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MINERVA PEDIATRICA

A Journal on Pediatrics, Neonatology, Adolescent Medicine,
Child and Adolescent Psychiatry


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Minerva Pediatrica 2017 Apr 20

DOI: 10.23736/S0026-4946.17.04925-8

Copyright © 2017 EDIZIONI MINERVA MEDICA

language: English

What's new with common genetic skin disorders?

Janice E. MA 1, Jennifer L. HAND 2, 3, 4

1 Mayo Clinic School of Medicine, Rochester, MN, USA; 2 Department of Dermatology, Rochester, MN, USA; 3 Department of Clinical Genomics, Rochester, MN, USA; 4 Department of Pediatric and Adolescent Medicine, Rochester, MN, USA


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Familiar genetic disorders such as neurofibromatosis type I (NF1), tuberous sclerosis complex (TSC), oculocutaneous albinism (OCA), basal cell nevus syndrome (BCNS), incontinentia pigmenti, ichthyosis, and epidermolysis bullosa (EB) have prominent, cutaneous manifestations. This review describes recent advances in knowledge concerning the pathophysiology, diagnosis, and treatment of these skin features. Specifically, clinical diagnostic criteria for incontinentia pigmenti, ichthyosis, and tuberous sclerosis have been updated. Additionally, there have been considerable advancements in the technology used in the molecular diagnoses of these conditions. In the case of TSC, the discovery that a portion of TSC mutations are missed due to mosaicism is driving the development of new diagnostic methods. Also, scientists are also seeking minimally invasive methods of genetic diagnosis, as in the case of using hair follicles to diagnose autosomal recessive congenital ichythosis (ARCI). Finally, there are innovative targeted medical therapies being developed that serve as promising tools in the care of patients afflicted with conditions including ichthyosis and EB.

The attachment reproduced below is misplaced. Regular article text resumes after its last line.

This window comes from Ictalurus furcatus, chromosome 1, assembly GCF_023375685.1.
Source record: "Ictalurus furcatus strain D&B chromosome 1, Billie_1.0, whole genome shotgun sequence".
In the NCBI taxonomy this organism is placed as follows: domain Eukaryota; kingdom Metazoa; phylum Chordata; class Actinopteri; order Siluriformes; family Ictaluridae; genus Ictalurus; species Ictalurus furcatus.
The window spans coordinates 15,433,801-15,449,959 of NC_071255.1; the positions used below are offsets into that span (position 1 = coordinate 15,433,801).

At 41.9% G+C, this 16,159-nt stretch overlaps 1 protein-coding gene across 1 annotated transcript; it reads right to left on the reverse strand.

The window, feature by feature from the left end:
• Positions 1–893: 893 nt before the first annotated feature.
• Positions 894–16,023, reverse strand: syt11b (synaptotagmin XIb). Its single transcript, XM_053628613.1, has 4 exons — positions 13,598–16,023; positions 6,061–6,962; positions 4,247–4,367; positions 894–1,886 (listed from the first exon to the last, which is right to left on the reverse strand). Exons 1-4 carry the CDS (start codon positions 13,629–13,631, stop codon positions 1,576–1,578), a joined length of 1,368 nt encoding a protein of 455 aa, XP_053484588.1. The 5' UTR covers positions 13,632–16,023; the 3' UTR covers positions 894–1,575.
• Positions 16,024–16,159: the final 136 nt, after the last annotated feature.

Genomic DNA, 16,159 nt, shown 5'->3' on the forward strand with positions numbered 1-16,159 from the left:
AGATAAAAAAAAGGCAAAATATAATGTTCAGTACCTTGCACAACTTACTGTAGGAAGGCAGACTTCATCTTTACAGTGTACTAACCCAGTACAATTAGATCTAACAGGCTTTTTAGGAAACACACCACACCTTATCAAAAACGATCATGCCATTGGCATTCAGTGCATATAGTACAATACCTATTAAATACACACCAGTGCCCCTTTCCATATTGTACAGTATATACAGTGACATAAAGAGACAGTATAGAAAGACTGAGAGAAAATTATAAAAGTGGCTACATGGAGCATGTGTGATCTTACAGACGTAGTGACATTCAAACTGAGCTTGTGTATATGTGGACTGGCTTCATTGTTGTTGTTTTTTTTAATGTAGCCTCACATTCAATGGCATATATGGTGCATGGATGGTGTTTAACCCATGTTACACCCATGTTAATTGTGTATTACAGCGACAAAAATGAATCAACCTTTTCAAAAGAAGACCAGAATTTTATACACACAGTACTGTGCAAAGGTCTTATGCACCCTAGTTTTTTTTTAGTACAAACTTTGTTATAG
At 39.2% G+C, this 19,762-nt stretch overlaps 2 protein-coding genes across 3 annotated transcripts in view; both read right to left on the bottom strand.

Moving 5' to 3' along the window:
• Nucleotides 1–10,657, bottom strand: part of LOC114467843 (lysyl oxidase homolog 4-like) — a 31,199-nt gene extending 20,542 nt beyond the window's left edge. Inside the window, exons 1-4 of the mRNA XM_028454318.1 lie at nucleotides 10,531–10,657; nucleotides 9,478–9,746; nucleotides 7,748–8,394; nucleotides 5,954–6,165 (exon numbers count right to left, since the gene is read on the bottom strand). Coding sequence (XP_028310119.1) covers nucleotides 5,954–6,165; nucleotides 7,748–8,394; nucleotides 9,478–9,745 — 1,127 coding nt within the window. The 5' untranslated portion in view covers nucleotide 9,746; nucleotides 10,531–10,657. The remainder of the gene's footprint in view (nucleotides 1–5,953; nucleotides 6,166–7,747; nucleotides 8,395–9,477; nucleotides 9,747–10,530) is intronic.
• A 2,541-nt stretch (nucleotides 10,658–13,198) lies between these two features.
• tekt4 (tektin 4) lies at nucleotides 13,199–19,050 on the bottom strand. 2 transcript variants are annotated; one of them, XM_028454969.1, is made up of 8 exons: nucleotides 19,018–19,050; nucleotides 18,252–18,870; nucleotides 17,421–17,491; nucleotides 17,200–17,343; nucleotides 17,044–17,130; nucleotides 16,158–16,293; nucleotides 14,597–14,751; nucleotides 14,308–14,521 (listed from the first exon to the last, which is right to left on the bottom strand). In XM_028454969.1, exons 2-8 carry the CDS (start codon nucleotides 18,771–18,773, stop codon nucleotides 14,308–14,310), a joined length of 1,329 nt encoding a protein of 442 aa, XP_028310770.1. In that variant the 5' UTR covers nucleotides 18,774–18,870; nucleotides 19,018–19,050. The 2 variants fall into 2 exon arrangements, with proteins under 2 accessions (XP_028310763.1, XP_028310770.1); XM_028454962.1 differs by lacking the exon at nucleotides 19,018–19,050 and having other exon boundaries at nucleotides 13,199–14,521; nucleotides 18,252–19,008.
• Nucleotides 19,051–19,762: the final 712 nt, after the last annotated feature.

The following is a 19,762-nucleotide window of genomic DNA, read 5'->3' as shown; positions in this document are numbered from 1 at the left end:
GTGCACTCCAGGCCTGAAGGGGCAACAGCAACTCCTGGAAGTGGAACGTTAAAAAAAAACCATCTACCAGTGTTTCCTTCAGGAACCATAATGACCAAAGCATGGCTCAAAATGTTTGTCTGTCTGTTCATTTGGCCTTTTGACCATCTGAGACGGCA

KEY WORDS: Neurofibromatosis - Tuberous sclerosis - Ichthyosis - Incontinentia pigmenti - Basal cell nevus syndrome - Oculocutaneous albinism - Epidermolysis bullosa - Genodermatoses

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hand.jennifer@mayo.edu